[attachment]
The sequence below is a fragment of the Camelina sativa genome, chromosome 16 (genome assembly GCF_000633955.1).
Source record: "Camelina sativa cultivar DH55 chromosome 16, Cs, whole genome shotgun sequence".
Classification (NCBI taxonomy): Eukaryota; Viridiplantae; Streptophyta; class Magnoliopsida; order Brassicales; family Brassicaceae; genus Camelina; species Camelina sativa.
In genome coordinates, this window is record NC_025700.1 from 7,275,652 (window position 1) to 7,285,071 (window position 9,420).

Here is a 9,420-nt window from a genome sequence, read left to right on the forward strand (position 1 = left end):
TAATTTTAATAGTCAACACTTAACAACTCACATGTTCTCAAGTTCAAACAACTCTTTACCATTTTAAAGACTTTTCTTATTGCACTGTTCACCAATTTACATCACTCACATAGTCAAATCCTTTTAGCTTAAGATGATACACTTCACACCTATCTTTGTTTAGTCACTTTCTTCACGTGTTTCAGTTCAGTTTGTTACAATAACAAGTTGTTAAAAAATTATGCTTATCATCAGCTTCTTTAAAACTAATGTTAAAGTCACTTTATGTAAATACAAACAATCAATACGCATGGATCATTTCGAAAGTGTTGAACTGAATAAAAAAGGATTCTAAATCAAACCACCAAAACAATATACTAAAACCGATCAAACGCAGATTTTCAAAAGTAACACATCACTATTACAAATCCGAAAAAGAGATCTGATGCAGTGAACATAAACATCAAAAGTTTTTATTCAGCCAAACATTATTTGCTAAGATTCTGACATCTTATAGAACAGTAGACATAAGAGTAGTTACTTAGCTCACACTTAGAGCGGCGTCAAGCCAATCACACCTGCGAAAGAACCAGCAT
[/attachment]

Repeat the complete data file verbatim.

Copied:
The sequence below is a fragment of the Camelina sativa genome, chromosome 16 (genome assembly GCF_000633955.1).
Source record: "Camelina sativa cultivar DH55 chromosome 16, Cs, whole genome shotgun sequence".
Classification (NCBI taxonomy): Eukaryota; Viridiplantae; Streptophyta; class Magnoliopsida; order Brassicales; family Brassicaceae; genus Camelina; species Camelina sativa.
In genome coordinates, this window is record NC_025700.1 from 7,275,652 (window position 1) to 7,285,071 (window position 9,420).

Here is a 9,420-nt window from a genome sequence, read left to right on the forward strand (position 1 = left end):
TAATTTTAATAGTCAACACTTAACAACTCACATGTTCTCAAGTTCAAACAACTCTTTACCATTTTAAAGACTTTTCTTATTGCACTGTTCACCAATTTACATCACTCACATAGTCAAATCCTTTTAGCTTAAGATGATACACTTCACACCTATCTTTGTTTAGTCACTTTCTTCACGTGTTTCAGTTCAGTTTGTTACAATAACAAGTTGTTAAAAAATTATGCTTATCATCAGCTTCTTTAAAACTAATGTTAAAGTCACTTTATGTAAATACAAACAATCAATACGCATGGATCATTTCGAAAGTGTTGAACTGAATAAAAAAGGATTCTAAATCAAACCACCAAAACAATATACTAAAACCGATCAAACGCAGATTTTCAAAAGTAACACATCACTATTACAAATCCGAAAAAGAGATCTGATGCAGTGAACATAAACATCAAAAGTTTTTATTCAGCCAAACATTATTTGCTAAGATTCTGACATCTTATAGAACAGTAGACATAAGAGTAGTTACTTAGCTCACACTTAGAGCGGCGTCAAGCCAATCACACCTGCGAAAGAACCAGCAT